Finally, I have to stand beside David O. Russell in that fifth slot. Maybe i’m giving Harvey Weinstein too much credit by going with both. Maybe his name alone will make it a split here, with folks choosing either/or of Russell and Tarantino as each a Weinstein backed filmmaker. Yet, sometimes allowing a little subjectivity into the mix isn’t all bad. My heart’s with Silver Linings Playbook, and I think that’s true for a lot of voters. Also, what’s really going on here director wise? Well, first of all, the directing of actors. From the elder film icon of De Niro to the up and coming Lawrence, plus a career defining Bradley Cooper and the quietly triumphant Jacki Weaver and Chris Tucker. These aren’t just good performances, they’re performances where the director’s stamp is undeniably present. Russell brought something out in these actors that we either haven’t seen before, or haven’t seen in a really long time. Plus, what really stays with you is the ability for Russell to add one broken person into a scene, into a space, after another, changing the dynamics and emotions on a hair pin. Finally, Russell can take a song that is seemingly out of place, like “Girl from the North Country” and quietly and organically make the chaos sublime and purposeful.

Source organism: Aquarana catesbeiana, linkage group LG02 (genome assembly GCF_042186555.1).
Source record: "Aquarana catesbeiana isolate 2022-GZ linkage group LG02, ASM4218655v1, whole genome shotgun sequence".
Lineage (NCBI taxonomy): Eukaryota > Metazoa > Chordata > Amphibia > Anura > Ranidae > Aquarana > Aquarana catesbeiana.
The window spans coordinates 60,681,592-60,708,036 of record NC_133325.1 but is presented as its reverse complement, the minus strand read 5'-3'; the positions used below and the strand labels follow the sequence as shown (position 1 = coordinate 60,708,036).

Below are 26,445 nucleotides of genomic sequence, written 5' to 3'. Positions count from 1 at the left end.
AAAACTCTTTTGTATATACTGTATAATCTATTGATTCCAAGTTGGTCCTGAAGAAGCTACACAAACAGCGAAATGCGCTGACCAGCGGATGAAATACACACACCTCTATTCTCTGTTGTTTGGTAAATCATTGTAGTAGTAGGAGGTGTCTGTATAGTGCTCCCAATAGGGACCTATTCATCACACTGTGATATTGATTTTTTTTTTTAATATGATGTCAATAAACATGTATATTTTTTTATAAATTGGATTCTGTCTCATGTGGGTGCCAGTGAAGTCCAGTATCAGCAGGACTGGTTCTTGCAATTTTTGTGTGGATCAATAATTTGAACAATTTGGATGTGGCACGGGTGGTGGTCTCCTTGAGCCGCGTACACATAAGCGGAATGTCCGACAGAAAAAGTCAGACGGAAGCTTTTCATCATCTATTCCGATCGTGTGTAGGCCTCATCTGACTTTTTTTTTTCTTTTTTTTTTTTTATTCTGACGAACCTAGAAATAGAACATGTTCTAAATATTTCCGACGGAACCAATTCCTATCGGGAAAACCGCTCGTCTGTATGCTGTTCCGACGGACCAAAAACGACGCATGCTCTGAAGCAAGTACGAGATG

So, after putting some thought into it, my predictions for Best Director nominees are:
Steven Spielberg “Lincoln”
Katheryn Bigelow “Zero Dark Thirty”
Ben Afleck “Argo”
Quentin Tarantino “Django Unchained”
David O. Russell “Silver Linings Playbook”